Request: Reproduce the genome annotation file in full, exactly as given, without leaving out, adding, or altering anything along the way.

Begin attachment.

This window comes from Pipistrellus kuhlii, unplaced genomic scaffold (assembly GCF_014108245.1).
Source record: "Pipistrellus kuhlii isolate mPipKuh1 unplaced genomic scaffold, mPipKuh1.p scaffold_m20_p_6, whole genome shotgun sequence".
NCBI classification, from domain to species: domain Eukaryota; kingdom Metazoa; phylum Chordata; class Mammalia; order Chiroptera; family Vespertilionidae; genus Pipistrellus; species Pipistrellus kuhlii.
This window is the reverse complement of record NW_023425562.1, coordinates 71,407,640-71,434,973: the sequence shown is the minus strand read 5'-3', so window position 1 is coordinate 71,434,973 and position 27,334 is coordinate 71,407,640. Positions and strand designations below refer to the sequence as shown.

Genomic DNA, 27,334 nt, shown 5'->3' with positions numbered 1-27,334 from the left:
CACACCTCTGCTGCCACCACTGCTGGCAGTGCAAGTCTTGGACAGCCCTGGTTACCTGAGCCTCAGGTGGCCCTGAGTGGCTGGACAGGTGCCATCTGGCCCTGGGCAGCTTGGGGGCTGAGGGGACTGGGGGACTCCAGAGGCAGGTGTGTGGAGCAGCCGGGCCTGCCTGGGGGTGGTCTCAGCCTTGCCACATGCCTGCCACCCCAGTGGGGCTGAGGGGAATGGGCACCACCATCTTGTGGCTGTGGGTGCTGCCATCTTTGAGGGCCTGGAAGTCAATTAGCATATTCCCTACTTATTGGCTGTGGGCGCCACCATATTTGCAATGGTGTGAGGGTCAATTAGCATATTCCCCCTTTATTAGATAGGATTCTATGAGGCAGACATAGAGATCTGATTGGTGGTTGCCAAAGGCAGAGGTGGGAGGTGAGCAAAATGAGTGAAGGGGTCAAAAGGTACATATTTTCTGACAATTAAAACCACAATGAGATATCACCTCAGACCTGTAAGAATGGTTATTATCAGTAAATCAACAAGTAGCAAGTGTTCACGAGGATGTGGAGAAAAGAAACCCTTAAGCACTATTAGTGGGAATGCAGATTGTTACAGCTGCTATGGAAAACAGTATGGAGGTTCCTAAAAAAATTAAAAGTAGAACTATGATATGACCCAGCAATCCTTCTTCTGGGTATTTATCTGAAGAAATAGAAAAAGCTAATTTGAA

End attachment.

This window comes from Pipistrellus kuhlii, unplaced genomic scaffold (assembly GCF_014108245.1).
Source record: "Pipistrellus kuhlii isolate mPipKuh1 unplaced genomic scaffold, mPipKuh1.p scaffold_m20_p_6, whole genome shotgun sequence".
NCBI classification, from domain to species: domain Eukaryota; kingdom Metazoa; phylum Chordata; class Mammalia; order Chiroptera; family Vespertilionidae; genus Pipistrellus; species Pipistrellus kuhlii.
This window is the reverse complement of record NW_023425562.1, coordinates 71,407,640-71,434,973: the sequence shown is the minus strand read 5'-3', so window position 1 is coordinate 71,434,973 and position 27,334 is coordinate 71,407,640. Positions and strand designations below refer to the sequence as shown.

Genomic DNA, 27,334 nt, shown 5'->3' with positions numbered 1-27,334 from the left:
CACACCTCTGCTGCCACCACTGCTGGCAGTGCAAGTCTTGGACAGCCCTGGTTACCTGAGCCTCAGGTGGCCCTGAGTGGCTGGACAGGTGCCATCTGGCCCTGGGCAGCTTGGGGGCTGAGGGGACTGGGGGACTCCAGAGGCAGGTGTGTGGAGCAGCCGGGCCTGCCTGGGGGTGGTCTCAGCCTTGCCACATGCCTGCCACCCCAGTGGGGCTGAGGGGAATGGGCACCACCATCTTGTGGCTGTGGGTGCTGCCATCTTTGAGGGCCTGGAAGTCAATTAGCATATTCCCTACTTATTGGCTGTGGGCGCCACCATATTTGCAATGGTGTGAGGGTCAATTAGCATATTCCCCCTTTATTAGATAGGATTCTATGAGGCAGACATAGAGATCTGATTGGTGGTTGCCAAAGGCAGAGGTGGGAGGTGAGCAAAATGAGTGAAGGGGTCAAAAGGTACATATTTTCTGACAATTAAAACCACAATGAGATATCACCTCAGACCTGTAAGAATGGTTATTATCAGTAAATCAACAAGTAGCAAGTGTTCACGAGGATGTGGAGAAAAGAAACCCTTAAGCACTATTAGTGGGAATGCAGATTGTTACAGCTGCTATGGAAAACAGTATGGAGGTTCCTAAAAAAATTAAAAGTAGAACTATGATATGACCCAGCAATCCTTCTTCTGGGTATTTATCTGAAGAAATAGAAAAAGCTAATTTGAA